These incredible results were published yesterday in Astronomy & Astrophysics and make the focus of a study led by Vincent Bourrier of the University of Geneva in Switzerland.

“I think this is the first case where this is so dramatic in terms of planetary evolution,” said Bourrier. “It’s one of the most extreme examples of a planet undergoing a major mass-loss over its lifetime.”

As it turns out, the peculiar case of GJ 3470b could have profound implications for other planets as well. This warm Neptune could explain why there is such a scarcity of hot Neptunes in the universe, reports Science Daily, citing the University of Geneva.

What Happened To All The Hot Neptunes?

In the hunt for new exoplanets, astronomers have often come across a class of planets known as hot Jupiters — giant exoplanets about the same mass as Jupiter found in tight orbit around their stars. As the Inquisitr previously reported, these star-hugging planets get cooked by their stars, which heat up their atmospheres to a whopping 3,600 degrees Fahrenheit. Most of the planets surveyed by PanCET are hot Jupiters, notes NASA.

Hot super-Earths are also found in abundance by our telescopes. These planets are bigger than Earth but smaller than Neptune, usually measuring no more than 1.5 times the width of our planet. Similar to hot Jupiters, hot super-Earths also orbit extremely close to their parent star and get pummeled by radiation.

Judging by their size, hot Jupiters and hot super-Earths are two extremes that should be met in the middle by another class of planets described as hot Neptunes — gas giants clinging close to their stars, which heat their atmospheres to more than 1,700 degrees Fahrenheit. Nevertheless, there seems to be a mysterious deficit of hot Neptunes in the universe.

Their apparent absence has been described by astronomers as a “desert of hot Neptunes.” Scientists infer that these alien worlds are either very rare or were plentiful at one time but have since disappeared.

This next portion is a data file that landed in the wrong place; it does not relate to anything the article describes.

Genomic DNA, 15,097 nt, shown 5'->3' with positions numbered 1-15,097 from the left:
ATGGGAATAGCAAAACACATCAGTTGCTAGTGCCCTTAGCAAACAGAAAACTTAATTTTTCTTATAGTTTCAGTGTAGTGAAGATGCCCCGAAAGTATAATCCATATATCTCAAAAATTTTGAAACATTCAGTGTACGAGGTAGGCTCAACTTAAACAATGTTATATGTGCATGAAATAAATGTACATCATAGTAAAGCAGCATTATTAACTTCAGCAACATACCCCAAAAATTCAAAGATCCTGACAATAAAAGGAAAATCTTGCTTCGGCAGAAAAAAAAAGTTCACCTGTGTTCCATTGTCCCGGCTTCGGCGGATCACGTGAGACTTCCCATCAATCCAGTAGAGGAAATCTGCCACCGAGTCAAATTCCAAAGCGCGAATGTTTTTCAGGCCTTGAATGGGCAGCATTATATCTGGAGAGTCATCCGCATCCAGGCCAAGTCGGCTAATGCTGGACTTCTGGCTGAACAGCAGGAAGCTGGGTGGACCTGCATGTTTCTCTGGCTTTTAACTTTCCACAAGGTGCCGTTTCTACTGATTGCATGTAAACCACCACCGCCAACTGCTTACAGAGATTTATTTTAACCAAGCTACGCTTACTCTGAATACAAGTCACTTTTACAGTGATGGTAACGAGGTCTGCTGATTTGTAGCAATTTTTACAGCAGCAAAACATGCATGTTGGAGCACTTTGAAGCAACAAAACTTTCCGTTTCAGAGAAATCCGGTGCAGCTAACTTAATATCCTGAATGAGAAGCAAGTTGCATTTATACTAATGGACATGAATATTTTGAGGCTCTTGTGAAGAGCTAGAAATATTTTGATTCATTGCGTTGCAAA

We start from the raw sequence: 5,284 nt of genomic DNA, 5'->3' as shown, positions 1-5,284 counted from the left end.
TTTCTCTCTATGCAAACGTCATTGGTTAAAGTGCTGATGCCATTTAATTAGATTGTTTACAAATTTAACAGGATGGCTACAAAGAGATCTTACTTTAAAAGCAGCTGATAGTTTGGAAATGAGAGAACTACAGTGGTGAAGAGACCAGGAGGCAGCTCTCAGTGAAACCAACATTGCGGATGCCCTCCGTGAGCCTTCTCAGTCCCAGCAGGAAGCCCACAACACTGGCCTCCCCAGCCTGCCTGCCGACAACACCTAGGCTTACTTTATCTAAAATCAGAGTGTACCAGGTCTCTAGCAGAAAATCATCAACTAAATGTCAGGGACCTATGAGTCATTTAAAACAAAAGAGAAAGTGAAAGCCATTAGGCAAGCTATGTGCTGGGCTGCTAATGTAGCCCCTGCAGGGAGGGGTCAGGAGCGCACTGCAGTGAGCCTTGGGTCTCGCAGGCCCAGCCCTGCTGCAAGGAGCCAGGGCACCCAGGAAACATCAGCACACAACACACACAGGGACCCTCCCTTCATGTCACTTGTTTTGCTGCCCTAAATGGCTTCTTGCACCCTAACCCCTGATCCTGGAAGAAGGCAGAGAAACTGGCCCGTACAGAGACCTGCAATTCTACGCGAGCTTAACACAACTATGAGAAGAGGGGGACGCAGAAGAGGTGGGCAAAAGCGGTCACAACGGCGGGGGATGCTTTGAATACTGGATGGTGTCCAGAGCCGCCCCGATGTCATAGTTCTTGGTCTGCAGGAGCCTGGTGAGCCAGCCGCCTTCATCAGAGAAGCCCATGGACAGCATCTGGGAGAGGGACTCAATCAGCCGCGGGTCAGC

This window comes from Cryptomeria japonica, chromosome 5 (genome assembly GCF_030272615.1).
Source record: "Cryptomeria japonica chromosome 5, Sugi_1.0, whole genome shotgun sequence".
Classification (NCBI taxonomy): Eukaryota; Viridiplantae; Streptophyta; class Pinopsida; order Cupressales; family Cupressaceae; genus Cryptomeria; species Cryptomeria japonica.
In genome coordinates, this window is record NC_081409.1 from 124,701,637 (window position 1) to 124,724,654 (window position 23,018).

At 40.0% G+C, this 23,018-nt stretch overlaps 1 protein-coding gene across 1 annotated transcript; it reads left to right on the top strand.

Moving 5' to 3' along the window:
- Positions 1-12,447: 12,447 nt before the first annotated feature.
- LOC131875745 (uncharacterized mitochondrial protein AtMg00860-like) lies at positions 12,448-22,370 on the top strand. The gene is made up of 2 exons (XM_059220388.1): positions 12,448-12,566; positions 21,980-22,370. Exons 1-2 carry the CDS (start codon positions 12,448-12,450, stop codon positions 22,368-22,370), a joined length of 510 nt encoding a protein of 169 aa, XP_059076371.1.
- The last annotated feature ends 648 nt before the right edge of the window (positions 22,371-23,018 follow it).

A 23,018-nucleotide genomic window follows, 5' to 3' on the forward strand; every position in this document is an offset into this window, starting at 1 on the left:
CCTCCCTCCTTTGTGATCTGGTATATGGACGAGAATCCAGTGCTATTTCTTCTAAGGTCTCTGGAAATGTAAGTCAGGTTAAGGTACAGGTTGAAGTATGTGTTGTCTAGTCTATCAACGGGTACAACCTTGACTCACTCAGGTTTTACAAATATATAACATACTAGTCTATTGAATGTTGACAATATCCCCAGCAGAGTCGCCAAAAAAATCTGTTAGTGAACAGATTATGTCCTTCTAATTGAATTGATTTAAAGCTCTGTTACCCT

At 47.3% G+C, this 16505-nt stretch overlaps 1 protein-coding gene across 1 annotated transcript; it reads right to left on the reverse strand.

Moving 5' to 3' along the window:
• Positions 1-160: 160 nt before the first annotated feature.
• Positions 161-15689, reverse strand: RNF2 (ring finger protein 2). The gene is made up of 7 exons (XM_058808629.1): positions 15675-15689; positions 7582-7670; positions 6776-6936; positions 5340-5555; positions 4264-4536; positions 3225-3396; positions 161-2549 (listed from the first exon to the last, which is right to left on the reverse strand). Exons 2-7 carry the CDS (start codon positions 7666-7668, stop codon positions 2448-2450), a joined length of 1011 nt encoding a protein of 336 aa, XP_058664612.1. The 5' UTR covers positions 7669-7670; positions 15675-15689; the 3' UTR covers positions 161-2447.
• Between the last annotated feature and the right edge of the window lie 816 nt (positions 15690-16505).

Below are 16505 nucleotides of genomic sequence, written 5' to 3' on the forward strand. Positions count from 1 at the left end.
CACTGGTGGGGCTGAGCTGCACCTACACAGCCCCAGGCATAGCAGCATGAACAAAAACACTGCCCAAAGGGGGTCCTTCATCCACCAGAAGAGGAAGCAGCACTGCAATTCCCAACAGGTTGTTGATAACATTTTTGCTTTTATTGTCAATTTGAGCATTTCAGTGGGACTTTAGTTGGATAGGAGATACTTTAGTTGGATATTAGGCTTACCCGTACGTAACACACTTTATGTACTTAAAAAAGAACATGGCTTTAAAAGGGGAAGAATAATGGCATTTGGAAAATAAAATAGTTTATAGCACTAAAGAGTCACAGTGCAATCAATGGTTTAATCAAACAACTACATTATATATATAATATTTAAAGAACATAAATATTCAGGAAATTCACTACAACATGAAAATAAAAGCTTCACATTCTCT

Given its distance to its star, the newfound warm Neptune sits at the border of this “desert,” as shown in the infographic below. Its discovery has led scientists to speculate that its current fate could explain the puzzling lack of hot Neptunes.

Info-graphic depicting the so-called ‘desert of hot Neptunes,’ comparing their prevalence to super-Earths and Jupiter-sized exoplanets orbiting both close and far away from their stars.
Info-graphic depicting the so-called ‘desert of hot Neptunes,’ comparing their prevalence to super-Earths and Jupiter-sized exoplanets orbiting both close and far away from their stars.Featured image credit: NASA, ESA and A. Feild (STScI)

“The question has been, where have the hot Neptunes gone?” said Bourrier. “If we plot planetary size and distance from the star, there’s a desert, a hole, in that distribution. That’s been a puzzle.”

“We don’t really know how much the evaporation of the atmospheres played in forming this desert. But our Hubble observations, which show a large amount of mass loss from a warm Neptune at the edge of the desert, is a direct confirmation that atmospheric escape plays a major role in forming this desert.”

One possible explanation is that their close proximity to their star has boiled away the atmospheres of these planets, either shrinking hot Neptunes into mini-Neptunes or completely eroding their atmosphere and leaving only their rocky core.

As the Inquisitr recently reported, this hints at the possibility that super-Earths may be the remnants of hot Neptunes whose atmospheres have completely evaporated.

Going forward, astronomers plan to look even further out into the cosmos and scour the atmospheres of warm Neptunes in search of helium signatures indicating atmospheric escape. Since hydrogen gas seeping out of these planets can’t be detected in UV light farther away than 150 light-years from Earth, looking for other atmospheric elements could expand the survey beyond this border and hopefully shed more light into the mystery of hot Neptunes.